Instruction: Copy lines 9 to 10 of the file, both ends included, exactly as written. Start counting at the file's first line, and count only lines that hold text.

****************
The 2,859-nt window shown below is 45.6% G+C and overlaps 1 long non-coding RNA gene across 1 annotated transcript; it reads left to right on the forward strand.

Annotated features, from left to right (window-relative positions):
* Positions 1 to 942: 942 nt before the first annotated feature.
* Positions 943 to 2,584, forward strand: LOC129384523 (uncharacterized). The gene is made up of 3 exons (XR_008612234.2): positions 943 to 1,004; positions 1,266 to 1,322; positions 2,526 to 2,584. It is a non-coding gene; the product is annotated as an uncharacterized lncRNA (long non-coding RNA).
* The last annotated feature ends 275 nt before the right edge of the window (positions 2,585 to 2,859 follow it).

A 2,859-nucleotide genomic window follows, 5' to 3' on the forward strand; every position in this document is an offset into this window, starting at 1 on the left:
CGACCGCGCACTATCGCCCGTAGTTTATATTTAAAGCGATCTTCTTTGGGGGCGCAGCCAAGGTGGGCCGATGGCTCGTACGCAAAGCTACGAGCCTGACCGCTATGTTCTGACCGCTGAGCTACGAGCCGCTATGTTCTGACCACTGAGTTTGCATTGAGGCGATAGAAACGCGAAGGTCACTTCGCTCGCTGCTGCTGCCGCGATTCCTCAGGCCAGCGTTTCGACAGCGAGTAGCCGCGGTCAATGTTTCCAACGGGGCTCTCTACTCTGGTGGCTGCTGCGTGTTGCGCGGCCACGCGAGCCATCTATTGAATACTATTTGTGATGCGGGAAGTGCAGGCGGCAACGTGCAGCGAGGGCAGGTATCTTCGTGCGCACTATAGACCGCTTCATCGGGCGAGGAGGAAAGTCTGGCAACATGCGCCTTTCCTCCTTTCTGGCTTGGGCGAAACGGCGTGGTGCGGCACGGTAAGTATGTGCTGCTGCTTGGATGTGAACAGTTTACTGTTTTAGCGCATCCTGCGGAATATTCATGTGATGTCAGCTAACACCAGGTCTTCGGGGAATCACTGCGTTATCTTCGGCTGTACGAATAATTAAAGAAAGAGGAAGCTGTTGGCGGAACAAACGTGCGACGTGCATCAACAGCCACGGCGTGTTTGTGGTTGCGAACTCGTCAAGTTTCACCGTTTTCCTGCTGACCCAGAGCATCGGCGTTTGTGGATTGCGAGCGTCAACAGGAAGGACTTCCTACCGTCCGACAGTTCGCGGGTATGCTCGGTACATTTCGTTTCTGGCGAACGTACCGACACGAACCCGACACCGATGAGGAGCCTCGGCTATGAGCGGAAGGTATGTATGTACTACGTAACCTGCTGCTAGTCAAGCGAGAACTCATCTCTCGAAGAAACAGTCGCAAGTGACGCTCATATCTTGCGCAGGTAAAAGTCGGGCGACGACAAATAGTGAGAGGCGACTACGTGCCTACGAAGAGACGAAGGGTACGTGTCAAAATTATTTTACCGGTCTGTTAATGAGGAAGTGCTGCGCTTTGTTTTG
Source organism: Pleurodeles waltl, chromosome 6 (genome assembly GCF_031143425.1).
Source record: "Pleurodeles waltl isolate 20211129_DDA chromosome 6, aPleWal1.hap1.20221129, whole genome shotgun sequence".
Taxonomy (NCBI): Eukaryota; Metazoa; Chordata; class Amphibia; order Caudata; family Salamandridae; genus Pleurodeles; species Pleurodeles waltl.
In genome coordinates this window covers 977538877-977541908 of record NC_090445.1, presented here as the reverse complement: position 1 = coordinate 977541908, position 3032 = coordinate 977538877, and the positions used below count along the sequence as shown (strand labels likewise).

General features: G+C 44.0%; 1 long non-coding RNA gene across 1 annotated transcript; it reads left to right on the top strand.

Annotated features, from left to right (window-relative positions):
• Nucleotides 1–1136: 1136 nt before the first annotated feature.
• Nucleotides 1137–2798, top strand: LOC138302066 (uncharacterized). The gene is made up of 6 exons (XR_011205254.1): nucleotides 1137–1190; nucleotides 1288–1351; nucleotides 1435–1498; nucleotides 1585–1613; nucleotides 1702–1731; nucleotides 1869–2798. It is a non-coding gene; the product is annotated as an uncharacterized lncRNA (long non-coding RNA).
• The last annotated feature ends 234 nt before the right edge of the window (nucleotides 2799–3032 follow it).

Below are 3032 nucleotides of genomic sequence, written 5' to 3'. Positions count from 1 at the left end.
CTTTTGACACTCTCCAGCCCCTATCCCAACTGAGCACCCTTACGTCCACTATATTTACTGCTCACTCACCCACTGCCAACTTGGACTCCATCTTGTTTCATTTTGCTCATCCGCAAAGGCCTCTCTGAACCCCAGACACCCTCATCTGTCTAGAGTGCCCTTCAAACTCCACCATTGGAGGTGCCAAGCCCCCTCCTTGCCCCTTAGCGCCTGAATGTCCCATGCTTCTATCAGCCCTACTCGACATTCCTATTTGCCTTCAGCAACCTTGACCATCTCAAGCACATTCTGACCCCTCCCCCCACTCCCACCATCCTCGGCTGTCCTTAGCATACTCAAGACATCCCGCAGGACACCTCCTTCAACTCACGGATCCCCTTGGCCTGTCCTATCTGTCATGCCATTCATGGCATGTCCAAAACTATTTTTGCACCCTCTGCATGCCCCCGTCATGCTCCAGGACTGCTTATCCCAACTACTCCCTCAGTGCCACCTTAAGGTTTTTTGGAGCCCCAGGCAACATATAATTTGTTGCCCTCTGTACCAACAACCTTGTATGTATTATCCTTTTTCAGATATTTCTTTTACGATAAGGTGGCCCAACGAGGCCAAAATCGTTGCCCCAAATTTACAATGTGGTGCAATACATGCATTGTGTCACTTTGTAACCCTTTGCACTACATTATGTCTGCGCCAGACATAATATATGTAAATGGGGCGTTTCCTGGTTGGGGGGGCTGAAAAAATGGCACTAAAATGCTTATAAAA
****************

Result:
Source record: "Pleurodeles waltl isolate 20211129_DDA chromosome 6, aPleWal1.hap1.20221129, whole genome shotgun sequence".
Taxonomy (NCBI): Eukaryota; Metazoa; Chordata; class Amphibia; order Caudata; family Salamandridae; genus Pleurodeles; species Pleurodeles waltl.